Informa Markets

Author Bio ▼

Safety and Health Practitioner (SHP) is first for independent health and safety news.
July 31, 2014

Get the SHP newsletter

Daily health and safety news, job alerts and resources

We celebrate the HSWA 1974, but it is under attack


Hugh Robertson, senior policy officer, health and safety, Trades Union Congress

The 31st July is the 40th anniversary of one of the most important and successful pieces of workplace legislation. On that day in 1974, the Health and Safety at Work Act received royal assent.

Since then the number of fatalities in the workplace has fallen by 85% while the number of injuries at work has fallen by 77%. That is a massive achievement. Of course not all of it can be put down to the success of the Act. Much is because of structural changes in the workplace. After all if you are going to close down many of the most dangerous workplaces such as mining, shipbuilding and heavy engineering then it is not surprising that the figures fell dramatically, but, even taking that into account, it is estimated that about half the fall is a result of the changes that the Act brought about.

The Health and Safety at Work Act was effective because of its simplicity. If you read the Act it simply put the responsibility for securing the safety, health and welfare of employees and the public on to the employer. It was the same responsibility regardless of the size or type of employer. Where more was needed this would be done by regulations made under the Act, backed up by Codes of Practice.

The Act also put cooperation between employers and employees at the heart of dealing with health and safety issues. Employers were required to consult with their workforce and unions could appoint safety representatives to ensure that happened. It also laid down the principles of risk assessment. Regulations also had to be approved by a Commission where employers and unions had an equal number of seats and either side could effectively veto any proposal so any new regulations always had the support of both sides of industry.

So for the first time ever we had universal coverage for everyone, and this became the model for many other countries and eventually throughout the EU with the 1989 Framework Directive which borrowed heavily from the British Act. It is also still equally relevant today. Both the Young and Lofstedt Review commended the Act and said that it was still fit for purpose in the 21st century.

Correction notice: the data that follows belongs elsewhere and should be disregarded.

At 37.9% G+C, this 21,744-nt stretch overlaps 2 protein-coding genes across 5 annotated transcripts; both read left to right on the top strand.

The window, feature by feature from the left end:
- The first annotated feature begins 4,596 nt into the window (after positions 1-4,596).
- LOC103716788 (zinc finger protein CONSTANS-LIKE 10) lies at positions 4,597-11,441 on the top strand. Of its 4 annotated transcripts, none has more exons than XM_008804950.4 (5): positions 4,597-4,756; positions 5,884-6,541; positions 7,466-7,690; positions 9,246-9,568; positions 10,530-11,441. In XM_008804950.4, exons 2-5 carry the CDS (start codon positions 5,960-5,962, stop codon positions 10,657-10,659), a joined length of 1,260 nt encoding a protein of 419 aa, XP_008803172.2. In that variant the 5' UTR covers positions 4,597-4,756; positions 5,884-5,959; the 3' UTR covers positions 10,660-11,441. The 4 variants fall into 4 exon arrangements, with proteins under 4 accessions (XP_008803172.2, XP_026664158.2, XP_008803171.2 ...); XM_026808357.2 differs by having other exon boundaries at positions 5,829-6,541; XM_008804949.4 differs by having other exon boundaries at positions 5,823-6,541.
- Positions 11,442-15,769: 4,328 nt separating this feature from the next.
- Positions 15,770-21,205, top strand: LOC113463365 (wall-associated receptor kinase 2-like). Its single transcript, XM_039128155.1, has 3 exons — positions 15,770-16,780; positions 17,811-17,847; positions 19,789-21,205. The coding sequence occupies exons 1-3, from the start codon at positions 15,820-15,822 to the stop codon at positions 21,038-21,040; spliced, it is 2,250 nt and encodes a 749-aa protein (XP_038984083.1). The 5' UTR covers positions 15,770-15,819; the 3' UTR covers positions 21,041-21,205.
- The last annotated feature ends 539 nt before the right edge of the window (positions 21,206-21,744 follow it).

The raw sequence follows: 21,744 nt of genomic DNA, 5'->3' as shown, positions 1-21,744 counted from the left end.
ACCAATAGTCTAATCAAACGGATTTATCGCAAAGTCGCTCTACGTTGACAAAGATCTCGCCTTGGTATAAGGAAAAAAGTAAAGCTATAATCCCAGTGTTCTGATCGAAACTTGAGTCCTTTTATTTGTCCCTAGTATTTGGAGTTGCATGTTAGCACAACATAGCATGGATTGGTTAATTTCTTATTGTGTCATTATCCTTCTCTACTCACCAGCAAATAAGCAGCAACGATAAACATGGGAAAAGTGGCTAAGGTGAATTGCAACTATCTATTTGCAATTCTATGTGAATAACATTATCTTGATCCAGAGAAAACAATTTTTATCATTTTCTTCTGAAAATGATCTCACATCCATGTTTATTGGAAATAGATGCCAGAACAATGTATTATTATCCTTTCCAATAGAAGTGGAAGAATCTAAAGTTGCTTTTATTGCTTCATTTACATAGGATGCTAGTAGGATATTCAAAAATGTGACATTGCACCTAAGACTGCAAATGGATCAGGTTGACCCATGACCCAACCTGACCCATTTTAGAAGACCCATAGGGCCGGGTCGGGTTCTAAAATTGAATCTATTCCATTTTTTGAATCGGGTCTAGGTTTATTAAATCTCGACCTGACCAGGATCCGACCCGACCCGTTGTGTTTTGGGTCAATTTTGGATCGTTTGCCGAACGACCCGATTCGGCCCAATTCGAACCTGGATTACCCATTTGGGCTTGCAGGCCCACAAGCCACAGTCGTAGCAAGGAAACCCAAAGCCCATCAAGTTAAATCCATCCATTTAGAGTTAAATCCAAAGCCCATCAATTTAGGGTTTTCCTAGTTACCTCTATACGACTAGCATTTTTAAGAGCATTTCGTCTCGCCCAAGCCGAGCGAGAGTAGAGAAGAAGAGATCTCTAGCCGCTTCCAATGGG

Of course there were weaknesses, although most of these were not because of the Act but instead a result of the way it has been implemented. The level of inspection envisioned by those who drafted it never came about and, despite the Act quite specifically covering health, that part was never given the same priority as safety. That is why we have not seen the same reduction in occupational diseases such as cancers, stress, MSDs, etc, that we have seen in injuries.

Another important part of the Act was the political consensus around it. It was conceived by a Labour government, developed and drafted by the Conservatives and then enacted by Labour again. Now of course that consensus is breaking down and, for all the congratulatory noises being made about how wonderful the Act is, let us not forget that it is under attack.

The government is seeking to remove part of what made the Act so effective — its universal coverage and its simplicity — by stopping it applying to everyone at work through removing most self-employed workers from its protection. Instead of a simple Act covering everyone we will have a complex system whereby some undertakings will be covered if they do certain activities, while others will be exempt. This means that this comprehensive and all-embracing Act will no longer be have the complete coverage that its creators intended. This will create huge challenges for employers, workers and regulators.”

At the same time we have politicians, including the Prime Minister and Justice Secretary, declaring war on the “health and safety culture”, calls for Europe to reduce the level of protection of workers employed by SME’s, the withdrawal of a range of Approved Codes of Practice and of course the removal of the threat of inspection to whole swathes of industry.

Yes, on the 40th Anniversary we need to celebrate the Act but at the same time let’s make sure we are defending it. Our health, and that of future generations, needs it.



Related Topics

Notify of

1 Comment
Newest Most Voted
Inline Feedbacks
View all comments
Malcolm Griffiths
Malcolm Griffiths
54 years ago

I agree with almost every statement in this article. I agree that the Act is simple and there is nothing really that should be changed. I agree that the self-employed should be regulated in the same way. I agree that part of the falloff in accidents is due to the loss of many of the heavy industries – in fact, of industry generally. I agree that it created committees where dialogue could take place. As someone who has been involved in safety since 1974 and, for a while, acted as local secretary in a factory for one of the staff… Read more »